08192017Headline:

Gluten-Free for Children With Sensitivities, and Without

By KJ DELL’ANTONIA“Eat no wheat.”

That succinct summary of the popular gluten-free diet that began Kennneth Chang’s “Gluten-Free, Whether You Need It or Not” in the Health section caught my attention for its stark declaration of what’s obvious about living gluten-free: you’re ruling out an entire category of food, although not an entire food group (there are plenty of whole grains without gluten).

“Eat no wheat” struck me because it cuts against the advice most parents heed when it comes to feeding our children: a little bit of nearly everything, not too much of any one thing. It’s one thing for an adult to choose to avoid a swath of foods, but the calculus is often different for a growing body. Would a gluten-free diet, I wondered, be a healthy choice for a child without any need to avoid foods with gluten, or are there risks in eliminating gluten from a child’s diet?

Gluten-free is the obvious choice for the approximately one-in-a-hundred Americans with celiac disease, but it is becoming a common choice for many others as well, from people with specific maladies like irritable bowel syndrome and autoimmune conditions to those hoping to lose weight and feel healthier after a change in diet. As adults choose gluten-free for themselves, many are choosing it for their children as well.

I asked Lauren Graf, a clinical dietitian at the Children’s Hospital at Montefiore in the Bronx, how she would respond to a parent who had decided to make his child’s diet gluten-free. First, she said, she would want to know more.

“I’d ask the parent what triggered the decision,” she said. “Because if a parent suspects celiac disease, they should definitely get a diagnosis and know. If you just think a gluten-free diet is healthier, you can stray from time to time, but if a child has celiac disease, it’s really important that they actually stick to that diet as closely as possible.”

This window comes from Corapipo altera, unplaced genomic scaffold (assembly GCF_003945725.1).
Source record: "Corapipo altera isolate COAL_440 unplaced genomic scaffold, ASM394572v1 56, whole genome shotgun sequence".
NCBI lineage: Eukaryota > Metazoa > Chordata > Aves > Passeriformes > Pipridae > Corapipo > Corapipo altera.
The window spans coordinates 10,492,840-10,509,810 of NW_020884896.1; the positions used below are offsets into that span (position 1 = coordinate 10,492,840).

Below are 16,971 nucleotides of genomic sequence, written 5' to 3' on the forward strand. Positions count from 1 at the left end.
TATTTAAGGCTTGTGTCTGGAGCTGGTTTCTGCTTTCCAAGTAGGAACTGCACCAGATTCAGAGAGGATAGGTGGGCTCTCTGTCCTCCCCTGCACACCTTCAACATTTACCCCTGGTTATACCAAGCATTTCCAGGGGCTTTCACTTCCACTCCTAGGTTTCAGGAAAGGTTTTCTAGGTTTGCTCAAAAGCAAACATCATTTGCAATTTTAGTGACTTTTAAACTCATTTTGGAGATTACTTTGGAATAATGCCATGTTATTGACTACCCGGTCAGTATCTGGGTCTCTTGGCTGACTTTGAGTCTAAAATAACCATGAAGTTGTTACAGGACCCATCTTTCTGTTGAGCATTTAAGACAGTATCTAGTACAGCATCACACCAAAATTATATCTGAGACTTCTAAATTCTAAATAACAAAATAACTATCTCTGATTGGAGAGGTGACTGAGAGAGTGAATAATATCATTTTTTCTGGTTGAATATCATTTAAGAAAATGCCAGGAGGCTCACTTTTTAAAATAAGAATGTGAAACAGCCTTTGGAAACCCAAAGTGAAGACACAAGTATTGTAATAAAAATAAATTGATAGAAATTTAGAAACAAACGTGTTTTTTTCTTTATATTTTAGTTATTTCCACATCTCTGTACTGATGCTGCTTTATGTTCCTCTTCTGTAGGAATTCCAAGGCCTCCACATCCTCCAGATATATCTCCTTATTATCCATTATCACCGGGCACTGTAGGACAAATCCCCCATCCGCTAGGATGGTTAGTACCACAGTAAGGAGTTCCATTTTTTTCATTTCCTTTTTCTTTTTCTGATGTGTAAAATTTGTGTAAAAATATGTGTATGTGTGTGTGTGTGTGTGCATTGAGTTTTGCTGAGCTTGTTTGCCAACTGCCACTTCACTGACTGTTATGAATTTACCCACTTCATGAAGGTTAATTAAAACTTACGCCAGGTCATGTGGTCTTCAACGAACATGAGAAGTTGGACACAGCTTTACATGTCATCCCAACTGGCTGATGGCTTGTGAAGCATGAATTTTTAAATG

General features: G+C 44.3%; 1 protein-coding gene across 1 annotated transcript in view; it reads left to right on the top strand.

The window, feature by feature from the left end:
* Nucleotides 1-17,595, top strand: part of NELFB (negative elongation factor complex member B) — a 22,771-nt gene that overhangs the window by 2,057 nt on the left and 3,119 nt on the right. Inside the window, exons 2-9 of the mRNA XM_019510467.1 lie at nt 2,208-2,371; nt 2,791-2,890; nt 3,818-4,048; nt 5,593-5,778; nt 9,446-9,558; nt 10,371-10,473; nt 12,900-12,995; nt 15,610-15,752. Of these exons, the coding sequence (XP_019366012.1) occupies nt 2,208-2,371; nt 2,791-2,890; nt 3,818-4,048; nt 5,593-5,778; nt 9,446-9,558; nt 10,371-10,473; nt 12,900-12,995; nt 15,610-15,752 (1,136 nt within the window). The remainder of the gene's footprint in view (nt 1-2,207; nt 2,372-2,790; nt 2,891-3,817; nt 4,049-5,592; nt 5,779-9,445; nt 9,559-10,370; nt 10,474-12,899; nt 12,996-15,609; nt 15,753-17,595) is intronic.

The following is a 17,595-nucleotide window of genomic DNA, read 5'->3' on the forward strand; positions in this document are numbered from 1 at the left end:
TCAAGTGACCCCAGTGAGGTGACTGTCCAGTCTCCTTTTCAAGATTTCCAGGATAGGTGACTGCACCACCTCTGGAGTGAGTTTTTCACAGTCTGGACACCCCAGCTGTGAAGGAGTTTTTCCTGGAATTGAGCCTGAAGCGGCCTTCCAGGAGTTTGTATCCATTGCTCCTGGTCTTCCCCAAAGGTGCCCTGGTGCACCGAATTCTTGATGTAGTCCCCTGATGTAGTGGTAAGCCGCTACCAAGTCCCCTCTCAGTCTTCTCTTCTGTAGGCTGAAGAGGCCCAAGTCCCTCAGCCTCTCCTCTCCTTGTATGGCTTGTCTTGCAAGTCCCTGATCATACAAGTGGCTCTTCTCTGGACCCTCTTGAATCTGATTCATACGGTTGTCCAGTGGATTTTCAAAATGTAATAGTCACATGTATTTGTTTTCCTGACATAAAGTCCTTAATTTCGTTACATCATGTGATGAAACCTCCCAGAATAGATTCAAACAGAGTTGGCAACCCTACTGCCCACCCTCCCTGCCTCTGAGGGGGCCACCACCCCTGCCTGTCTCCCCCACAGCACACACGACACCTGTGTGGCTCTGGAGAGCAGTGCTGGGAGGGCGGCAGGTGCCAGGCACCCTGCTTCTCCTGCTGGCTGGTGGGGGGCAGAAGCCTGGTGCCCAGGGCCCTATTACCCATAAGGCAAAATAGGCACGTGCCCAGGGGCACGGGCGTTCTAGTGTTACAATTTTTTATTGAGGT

Otherwise, Ms. Graf said, if a gluten-free diet is healthy, she’s all for it — but just because a meal is gluten-free doesn’t mean it’s good for you.

“You can be on a diet that’s very healthy, that’s gluten-free, or very unhealthy,” she said. “You could be on a gluten-free diet that’s loaded with gluten-free cupcakes and apple juice and other foods that are high in refined sugar that are not good for you, or you can be eating tons of vegetables and fruit and beans and quinoa.”

Are there any nutrients that a child might miss out on by leaving out the gluten? Ms. Graf said she didn’t think so. “There’s no risk to not eating certain grains,” she said. What is important in a gluten-free diet is the same thing that is important for everyone: eating whole foods rather than processed ones.

“It’s not just going out and buying a bunch of gluten-free cereals and cupcakes,” she said.

Ms. Graf did raise one warning flag when it comes to children and a gluten-free diet. Teenagers (perhaps influenced by celebrities like Lady Gaga) might announce a decision to go gluten-free for health or weight loss, but the diet can be a cover for an eating disorder.

“If you suspect an eating disorder, then a child who’s using gluten-free to avoid eating certain foods in certain social situations is a risk,” Ms. Graf said. Avoiding certain foods can serve to mask avoiding food altogether.

Has your family gone gluten-free in response to a health condition? Is it harder, or easier, to help a child eat healthy without gluten? Do some family members worry that a diet that excludes a food is a diet that puts a child at risk?

What Next?

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